Spay Aware Ireland - Archive May 2012


Sharon Ní Bheoláin launches spay and neuter campaign

Shaon Ni Bheolain Spay Aware Campaign

Friday, May 27th, 2011

RTE news anchor Sharon Ní Bheoláin is lending her celebrity to speak out for the thousands of unwanted dogs put down in Ireland each year. Latest figures from the Department of the Environment show that one in three dogs which entered an Irish pound in 2010 died. An average of 14 dogs were put down for every day of the year in Irish dog pounds in 2010. While this represented a drop of 29% on 2009, it still adds up to the shocking destruction of 5,296 unwanted dogs over the entire year.

“One in three dogs who go through the pound system will not make it out alive,” says Sharon, a passionate animal welfare campaigner. “This is a shameful indictment on our animal welfare record and shows we’re not taking our responsibilities as pet owners seriously enough.”

Sharon was speaking at the launch of Spay Ireland 2011 at the Radisson Blu St. Helen’s Hotel Dublin, where she was joined by TV vet Pete Wedderburn and a trio of staffordshire bull terriers puppies for a photocall to promote the annual awareness campaign. Spay Ireland aims to end the destruction of unwanted cats and dogs by reducing unwanted litters and encouraging owners to spay or neuter their pets. Since Spay Ireland (formerly Spay Week Ireland) was first launched in 2002, the annual destruction rate of dogs in pounds has plummeted from 21,367 to 5,296 last year.

The three puppies (John, Edward and Louis) are being cared for by staff at the Dogs Trust care centre in Dublin, from where they will be found new homes. Thousands of other unwanted dogs are not so lucky however.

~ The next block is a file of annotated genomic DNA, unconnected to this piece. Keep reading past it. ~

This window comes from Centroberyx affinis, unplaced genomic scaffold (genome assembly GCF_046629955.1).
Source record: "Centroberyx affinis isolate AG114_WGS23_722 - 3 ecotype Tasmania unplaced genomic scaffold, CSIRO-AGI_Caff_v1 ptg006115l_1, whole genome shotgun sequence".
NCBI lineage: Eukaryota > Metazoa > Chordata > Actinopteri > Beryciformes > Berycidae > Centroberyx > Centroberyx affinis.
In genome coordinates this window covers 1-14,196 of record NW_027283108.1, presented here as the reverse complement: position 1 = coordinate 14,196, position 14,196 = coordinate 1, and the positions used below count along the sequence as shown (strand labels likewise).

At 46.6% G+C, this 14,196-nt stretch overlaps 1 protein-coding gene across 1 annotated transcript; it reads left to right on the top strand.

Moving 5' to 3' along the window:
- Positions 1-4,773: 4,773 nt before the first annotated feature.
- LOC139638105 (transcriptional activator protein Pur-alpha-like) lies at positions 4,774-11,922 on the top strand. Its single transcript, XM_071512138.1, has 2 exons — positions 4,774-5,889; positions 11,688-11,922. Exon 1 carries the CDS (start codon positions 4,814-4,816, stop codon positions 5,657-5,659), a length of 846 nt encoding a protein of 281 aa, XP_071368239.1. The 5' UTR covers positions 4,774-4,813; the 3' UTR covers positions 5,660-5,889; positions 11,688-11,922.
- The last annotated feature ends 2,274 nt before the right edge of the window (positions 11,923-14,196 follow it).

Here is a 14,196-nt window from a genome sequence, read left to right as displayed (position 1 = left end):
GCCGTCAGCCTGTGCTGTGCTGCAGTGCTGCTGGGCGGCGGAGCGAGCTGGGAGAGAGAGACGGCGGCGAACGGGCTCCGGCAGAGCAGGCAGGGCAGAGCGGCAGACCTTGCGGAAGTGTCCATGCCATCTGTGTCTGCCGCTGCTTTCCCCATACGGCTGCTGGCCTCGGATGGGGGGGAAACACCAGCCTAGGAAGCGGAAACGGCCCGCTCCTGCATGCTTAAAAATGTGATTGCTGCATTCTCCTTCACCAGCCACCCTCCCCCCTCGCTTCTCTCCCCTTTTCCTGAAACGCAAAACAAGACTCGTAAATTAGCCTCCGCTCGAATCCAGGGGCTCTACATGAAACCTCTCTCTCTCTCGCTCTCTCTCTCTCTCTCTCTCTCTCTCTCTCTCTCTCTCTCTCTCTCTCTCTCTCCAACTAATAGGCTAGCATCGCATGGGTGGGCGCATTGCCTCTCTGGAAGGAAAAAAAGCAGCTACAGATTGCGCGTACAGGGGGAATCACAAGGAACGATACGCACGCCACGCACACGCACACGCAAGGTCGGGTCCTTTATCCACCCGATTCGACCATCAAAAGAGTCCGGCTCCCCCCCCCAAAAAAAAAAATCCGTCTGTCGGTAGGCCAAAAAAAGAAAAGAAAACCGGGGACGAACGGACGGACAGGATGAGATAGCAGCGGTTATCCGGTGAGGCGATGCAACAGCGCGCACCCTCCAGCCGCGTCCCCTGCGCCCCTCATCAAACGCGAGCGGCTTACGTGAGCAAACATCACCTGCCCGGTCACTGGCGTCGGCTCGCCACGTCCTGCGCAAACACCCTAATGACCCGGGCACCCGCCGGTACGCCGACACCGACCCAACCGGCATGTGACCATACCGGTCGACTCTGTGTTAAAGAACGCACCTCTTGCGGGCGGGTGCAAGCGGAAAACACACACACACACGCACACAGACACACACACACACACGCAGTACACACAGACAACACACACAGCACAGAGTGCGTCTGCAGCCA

“When I first began looking at this issue the dog destruction figure was a shocking 30,000 a year, so it would be churlish not to acknowledge that the overall situation is vastly improved. But even one unwanted pet needlessly destroyed in our pounds is one too many.”

Urging pet-owners who have not done so already to have their cats and dogs neutered or spayed, Sharon says the benefits are beyond dispute and adds: “you are doing yourself and your pet a big favour.”

“Ireland can lead the way in protecting vulnerable, unwanted and abused animals but first we need take an informed stance on neutering. It is neither acceptable nor responsible to allow your female dog to have multiple litters and just assume the offspring and their subsequent offspring will find good homes.”

“Spay Ireland is a really worthwhile campaign, one in which every animal lover can play a part by either neutering their own pet or promoting the benefits of pet neutering to others.”

“The fall in the destruction rate shows that the spay and neuter message is getting through, but we still remain among Europe’s worst offenders when it comes to disposing of unwanted dogs and cats,” says TV vet Pete Wedderburn, co-founder of the awareness campaign.

“Prevention is the best cure and that’s why it’s so important to shatter the myths about spaying and neutering – it does not make pets fat and lazy, it will not change their personality and females do not need to have one litter before being spayed. The truth is that spaying or neutering is good for your pet’s health. The risk of cancer plummets, they’re less likely to be aggressive and they live longer as a result.”